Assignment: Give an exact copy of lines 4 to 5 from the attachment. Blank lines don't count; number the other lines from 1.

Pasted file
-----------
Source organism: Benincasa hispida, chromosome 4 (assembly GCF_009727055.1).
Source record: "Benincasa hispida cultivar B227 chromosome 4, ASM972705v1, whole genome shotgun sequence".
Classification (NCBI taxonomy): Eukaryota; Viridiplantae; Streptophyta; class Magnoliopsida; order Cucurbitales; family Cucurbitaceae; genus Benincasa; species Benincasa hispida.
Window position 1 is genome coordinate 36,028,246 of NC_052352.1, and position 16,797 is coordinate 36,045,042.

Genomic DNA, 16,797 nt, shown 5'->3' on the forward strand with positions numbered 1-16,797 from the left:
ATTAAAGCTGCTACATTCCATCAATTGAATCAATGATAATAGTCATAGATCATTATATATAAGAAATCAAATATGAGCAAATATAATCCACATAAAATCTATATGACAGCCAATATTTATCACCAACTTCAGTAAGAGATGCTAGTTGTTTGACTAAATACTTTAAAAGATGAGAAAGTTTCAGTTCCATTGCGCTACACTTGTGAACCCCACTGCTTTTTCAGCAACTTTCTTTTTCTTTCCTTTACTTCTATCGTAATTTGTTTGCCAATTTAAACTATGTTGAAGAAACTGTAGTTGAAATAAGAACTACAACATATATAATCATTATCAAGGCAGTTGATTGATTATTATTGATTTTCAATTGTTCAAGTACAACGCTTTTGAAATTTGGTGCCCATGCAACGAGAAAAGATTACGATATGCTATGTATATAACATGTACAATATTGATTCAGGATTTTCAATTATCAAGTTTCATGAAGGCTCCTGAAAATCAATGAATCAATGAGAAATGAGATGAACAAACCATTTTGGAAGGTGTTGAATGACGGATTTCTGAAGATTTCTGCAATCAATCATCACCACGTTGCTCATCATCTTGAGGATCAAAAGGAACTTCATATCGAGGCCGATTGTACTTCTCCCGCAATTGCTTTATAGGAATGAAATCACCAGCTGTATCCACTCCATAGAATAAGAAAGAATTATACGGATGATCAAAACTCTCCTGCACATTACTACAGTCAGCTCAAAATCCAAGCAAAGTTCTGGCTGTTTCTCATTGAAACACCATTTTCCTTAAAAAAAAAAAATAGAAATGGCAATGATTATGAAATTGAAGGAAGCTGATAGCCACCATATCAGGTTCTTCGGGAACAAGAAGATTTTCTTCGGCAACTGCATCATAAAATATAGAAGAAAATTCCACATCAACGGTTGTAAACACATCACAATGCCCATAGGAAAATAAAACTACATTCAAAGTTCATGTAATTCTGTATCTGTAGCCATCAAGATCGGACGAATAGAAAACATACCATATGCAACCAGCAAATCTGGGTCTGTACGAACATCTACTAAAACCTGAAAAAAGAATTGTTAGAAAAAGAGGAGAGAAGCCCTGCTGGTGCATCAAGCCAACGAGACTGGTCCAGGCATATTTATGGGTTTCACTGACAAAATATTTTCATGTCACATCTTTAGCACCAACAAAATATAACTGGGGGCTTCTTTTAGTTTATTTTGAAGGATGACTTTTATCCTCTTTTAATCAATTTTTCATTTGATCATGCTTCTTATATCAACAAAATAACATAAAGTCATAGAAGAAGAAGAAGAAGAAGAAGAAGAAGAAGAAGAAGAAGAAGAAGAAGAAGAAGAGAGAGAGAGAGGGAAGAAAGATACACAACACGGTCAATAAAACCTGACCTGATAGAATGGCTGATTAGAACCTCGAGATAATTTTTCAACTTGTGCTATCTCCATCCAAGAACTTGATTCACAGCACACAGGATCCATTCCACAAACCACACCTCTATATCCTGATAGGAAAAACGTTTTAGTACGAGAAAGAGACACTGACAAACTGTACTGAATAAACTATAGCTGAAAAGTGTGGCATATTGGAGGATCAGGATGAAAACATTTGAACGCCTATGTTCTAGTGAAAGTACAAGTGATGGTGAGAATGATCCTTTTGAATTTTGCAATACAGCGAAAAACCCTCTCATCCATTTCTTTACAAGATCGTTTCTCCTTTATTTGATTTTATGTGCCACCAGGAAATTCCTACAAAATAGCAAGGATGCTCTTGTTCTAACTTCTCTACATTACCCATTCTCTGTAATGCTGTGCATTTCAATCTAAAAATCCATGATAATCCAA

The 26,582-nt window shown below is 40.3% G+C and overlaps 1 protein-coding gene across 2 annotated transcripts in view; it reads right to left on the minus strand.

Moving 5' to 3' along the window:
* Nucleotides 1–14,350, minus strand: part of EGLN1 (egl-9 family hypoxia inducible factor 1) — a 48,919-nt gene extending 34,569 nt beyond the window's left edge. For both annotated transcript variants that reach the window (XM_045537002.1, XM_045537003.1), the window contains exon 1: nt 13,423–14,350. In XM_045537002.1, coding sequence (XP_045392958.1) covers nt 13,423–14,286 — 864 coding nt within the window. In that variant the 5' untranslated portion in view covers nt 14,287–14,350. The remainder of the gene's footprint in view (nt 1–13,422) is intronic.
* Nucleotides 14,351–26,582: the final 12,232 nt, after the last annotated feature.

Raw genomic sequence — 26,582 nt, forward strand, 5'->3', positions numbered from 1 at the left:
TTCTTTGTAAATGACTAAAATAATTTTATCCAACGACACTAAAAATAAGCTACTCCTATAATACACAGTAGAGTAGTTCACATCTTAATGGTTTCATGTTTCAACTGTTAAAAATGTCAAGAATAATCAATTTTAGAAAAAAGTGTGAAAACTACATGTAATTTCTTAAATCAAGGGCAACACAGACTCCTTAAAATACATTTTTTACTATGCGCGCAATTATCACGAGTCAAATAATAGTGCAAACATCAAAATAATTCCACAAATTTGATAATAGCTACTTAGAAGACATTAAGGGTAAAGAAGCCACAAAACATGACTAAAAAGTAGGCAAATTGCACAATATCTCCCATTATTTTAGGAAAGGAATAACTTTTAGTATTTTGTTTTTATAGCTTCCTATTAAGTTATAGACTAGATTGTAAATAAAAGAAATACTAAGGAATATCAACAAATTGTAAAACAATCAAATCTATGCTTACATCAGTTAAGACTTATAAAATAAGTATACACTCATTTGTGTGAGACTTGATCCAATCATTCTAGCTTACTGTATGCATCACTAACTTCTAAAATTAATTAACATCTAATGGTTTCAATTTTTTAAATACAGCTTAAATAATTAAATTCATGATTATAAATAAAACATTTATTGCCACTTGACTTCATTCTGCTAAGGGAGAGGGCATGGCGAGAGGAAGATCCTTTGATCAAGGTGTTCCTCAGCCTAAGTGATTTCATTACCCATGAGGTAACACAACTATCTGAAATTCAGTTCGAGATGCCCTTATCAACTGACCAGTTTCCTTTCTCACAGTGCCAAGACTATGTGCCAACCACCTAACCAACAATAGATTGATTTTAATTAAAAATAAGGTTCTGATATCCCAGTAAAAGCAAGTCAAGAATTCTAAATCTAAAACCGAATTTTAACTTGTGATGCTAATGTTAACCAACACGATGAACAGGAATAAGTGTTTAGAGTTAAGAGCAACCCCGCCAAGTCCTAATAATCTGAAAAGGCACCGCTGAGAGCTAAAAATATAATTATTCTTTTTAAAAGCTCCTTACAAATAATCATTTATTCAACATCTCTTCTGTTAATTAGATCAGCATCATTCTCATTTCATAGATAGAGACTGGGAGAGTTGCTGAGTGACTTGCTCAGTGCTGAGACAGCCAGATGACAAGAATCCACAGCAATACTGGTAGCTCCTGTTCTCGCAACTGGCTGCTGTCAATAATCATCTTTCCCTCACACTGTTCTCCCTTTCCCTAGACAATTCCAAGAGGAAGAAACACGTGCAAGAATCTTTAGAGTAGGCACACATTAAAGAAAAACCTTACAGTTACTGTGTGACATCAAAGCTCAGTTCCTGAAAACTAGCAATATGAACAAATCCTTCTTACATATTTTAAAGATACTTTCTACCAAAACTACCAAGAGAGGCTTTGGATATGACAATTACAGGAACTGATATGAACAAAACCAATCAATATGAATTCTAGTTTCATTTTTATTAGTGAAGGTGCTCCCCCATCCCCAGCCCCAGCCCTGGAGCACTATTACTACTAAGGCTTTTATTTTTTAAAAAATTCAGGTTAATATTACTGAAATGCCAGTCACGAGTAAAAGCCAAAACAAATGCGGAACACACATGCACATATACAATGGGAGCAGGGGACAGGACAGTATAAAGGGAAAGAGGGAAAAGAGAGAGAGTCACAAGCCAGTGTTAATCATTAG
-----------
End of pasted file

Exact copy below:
Window position 1 is genome coordinate 36,028,246 of NC_052352.1, and position 16,797 is coordinate 36,045,042.

Genomic DNA, 16,797 nt, shown 5'->3' on the forward strand with positions numbered 1-16,797 from the left: